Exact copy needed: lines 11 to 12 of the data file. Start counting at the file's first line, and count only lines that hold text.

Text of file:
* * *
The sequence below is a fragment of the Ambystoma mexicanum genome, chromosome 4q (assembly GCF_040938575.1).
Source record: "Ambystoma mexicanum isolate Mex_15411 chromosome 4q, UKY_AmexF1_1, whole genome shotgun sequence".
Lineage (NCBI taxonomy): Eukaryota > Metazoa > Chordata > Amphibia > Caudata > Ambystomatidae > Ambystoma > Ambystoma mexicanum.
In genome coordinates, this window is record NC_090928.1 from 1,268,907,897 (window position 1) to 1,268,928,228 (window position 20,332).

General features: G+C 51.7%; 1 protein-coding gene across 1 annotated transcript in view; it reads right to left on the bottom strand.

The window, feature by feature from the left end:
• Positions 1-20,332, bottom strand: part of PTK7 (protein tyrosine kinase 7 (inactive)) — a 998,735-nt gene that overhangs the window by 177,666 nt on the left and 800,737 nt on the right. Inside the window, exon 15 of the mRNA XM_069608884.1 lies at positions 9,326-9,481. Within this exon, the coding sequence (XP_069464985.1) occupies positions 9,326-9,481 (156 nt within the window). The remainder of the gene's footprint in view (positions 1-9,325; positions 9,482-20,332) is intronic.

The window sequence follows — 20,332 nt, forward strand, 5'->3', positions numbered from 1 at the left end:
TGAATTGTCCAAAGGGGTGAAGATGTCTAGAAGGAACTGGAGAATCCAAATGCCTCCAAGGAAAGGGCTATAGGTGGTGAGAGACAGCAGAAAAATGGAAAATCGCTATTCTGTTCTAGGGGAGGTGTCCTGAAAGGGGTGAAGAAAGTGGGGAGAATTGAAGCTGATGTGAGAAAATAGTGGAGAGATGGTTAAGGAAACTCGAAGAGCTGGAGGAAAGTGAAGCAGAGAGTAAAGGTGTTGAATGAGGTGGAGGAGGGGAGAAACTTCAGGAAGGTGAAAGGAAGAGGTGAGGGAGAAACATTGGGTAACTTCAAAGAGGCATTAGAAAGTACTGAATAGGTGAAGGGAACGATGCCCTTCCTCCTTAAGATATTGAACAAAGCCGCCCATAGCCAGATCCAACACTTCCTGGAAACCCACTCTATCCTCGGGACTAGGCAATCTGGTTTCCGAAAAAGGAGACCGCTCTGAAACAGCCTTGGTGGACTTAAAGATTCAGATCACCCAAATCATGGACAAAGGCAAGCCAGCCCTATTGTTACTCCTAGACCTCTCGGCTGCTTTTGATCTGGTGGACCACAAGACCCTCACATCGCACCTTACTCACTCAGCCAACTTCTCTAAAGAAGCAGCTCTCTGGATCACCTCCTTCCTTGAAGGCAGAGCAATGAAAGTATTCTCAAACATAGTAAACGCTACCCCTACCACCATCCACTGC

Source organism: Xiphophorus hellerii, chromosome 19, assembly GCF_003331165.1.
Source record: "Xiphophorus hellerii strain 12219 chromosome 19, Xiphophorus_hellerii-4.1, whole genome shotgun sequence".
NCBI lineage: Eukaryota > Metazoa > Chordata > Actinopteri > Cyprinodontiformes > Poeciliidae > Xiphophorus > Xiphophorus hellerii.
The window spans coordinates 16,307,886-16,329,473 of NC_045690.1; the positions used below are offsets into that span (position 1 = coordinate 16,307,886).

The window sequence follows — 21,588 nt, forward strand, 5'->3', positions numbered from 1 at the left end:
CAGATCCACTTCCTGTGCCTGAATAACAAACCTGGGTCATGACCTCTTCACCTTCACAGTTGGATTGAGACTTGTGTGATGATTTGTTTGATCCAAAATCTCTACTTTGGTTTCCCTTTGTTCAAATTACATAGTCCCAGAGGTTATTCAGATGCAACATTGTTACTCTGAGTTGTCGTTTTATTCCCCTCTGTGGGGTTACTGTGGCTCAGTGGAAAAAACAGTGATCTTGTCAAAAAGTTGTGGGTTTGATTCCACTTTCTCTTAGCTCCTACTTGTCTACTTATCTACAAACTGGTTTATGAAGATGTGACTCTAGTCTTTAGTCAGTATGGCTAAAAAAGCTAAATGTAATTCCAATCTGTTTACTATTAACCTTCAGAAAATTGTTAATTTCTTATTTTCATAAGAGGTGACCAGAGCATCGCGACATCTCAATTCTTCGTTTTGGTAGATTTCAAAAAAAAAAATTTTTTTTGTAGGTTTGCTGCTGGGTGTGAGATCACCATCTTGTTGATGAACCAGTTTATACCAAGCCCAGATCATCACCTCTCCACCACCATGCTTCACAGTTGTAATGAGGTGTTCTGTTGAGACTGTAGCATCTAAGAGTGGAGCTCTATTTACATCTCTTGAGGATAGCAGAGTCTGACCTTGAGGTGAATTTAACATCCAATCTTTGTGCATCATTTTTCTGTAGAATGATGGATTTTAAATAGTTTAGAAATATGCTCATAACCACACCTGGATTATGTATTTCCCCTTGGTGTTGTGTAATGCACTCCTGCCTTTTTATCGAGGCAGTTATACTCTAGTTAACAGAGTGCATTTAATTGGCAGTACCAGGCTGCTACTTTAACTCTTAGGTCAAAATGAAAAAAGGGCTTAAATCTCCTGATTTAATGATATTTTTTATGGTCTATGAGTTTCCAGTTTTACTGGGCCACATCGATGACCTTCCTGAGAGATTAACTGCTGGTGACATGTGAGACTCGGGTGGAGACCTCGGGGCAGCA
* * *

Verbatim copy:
Source record: "Xiphophorus hellerii strain 12219 chromosome 19, Xiphophorus_hellerii-4.1, whole genome shotgun sequence".
NCBI lineage: Eukaryota > Metazoa > Chordata > Actinopteri > Cyprinodontiformes > Poeciliidae > Xiphophorus > Xiphophorus hellerii.